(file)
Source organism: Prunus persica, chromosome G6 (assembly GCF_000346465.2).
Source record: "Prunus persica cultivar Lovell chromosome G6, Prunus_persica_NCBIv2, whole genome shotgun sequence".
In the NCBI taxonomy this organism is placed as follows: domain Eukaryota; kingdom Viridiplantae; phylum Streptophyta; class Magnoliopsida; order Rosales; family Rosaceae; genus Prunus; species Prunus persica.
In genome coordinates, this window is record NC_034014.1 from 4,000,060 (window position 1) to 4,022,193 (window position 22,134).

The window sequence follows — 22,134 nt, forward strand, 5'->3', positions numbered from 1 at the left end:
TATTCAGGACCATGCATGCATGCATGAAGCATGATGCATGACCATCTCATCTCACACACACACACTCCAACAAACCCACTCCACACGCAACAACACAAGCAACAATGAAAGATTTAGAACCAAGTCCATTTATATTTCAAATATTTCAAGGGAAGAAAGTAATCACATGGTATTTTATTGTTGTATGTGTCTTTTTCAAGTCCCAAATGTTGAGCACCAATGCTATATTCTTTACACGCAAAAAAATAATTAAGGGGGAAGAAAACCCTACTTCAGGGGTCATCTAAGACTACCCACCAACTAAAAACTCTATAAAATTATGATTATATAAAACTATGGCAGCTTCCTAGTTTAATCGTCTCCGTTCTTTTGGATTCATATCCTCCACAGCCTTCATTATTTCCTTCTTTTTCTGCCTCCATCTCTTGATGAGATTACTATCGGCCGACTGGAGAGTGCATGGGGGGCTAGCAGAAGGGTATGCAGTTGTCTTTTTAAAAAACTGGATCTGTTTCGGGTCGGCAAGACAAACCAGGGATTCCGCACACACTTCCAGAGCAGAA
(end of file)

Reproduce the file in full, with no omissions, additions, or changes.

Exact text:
Source organism: Prunus persica, chromosome G6 (assembly GCF_000346465.2).
Source record: "Prunus persica cultivar Lovell chromosome G6, Prunus_persica_NCBIv2, whole genome shotgun sequence".
In the NCBI taxonomy this organism is placed as follows: domain Eukaryota; kingdom Viridiplantae; phylum Streptophyta; class Magnoliopsida; order Rosales; family Rosaceae; genus Prunus; species Prunus persica.
In genome coordinates, this window is record NC_034014.1 from 4,000,060 (window position 1) to 4,022,193 (window position 22,134).

The window sequence follows — 22,134 nt, forward strand, 5'->3', positions numbered from 1 at the left end:
TATTCAGGACCATGCATGCATGCATGAAGCATGATGCATGACCATCTCATCTCACACACACACACTCCAACAAACCCACTCCACACGCAACAACACAAGCAACAATGAAAGATTTAGAACCAAGTCCATTTATATTTCAAATATTTCAAGGGAAGAAAGTAATCACATGGTATTTTATTGTTGTATGTGTCTTTTTCAAGTCCCAAATGTTGAGCACCAATGCTATATTCTTTACACGCAAAAAAATAATTAAGGGGGAAGAAAACCCTACTTCAGGGGTCATCTAAGACTACCCACCAACTAAAAACTCTATAAAATTATGATTATATAAAACTATGGCAGCTTCCTAGTTTAATCGTCTCCGTTCTTTTGGATTCATATCCTCCACAGCCTTCATTATTTCCTTCTTTTTCTGCCTCCATCTCTTGATGAGATTACTATCGGCCGACTGGAGAGTGCATGGGGGGCTAGCAGAAGGGTATGCAGTTGTCTTTTTAAAAAACTGGATCTGTTTCGGGTCGGCAAGACAAACCAGGGATTCCGCACACACTTCCAGAGCAGAA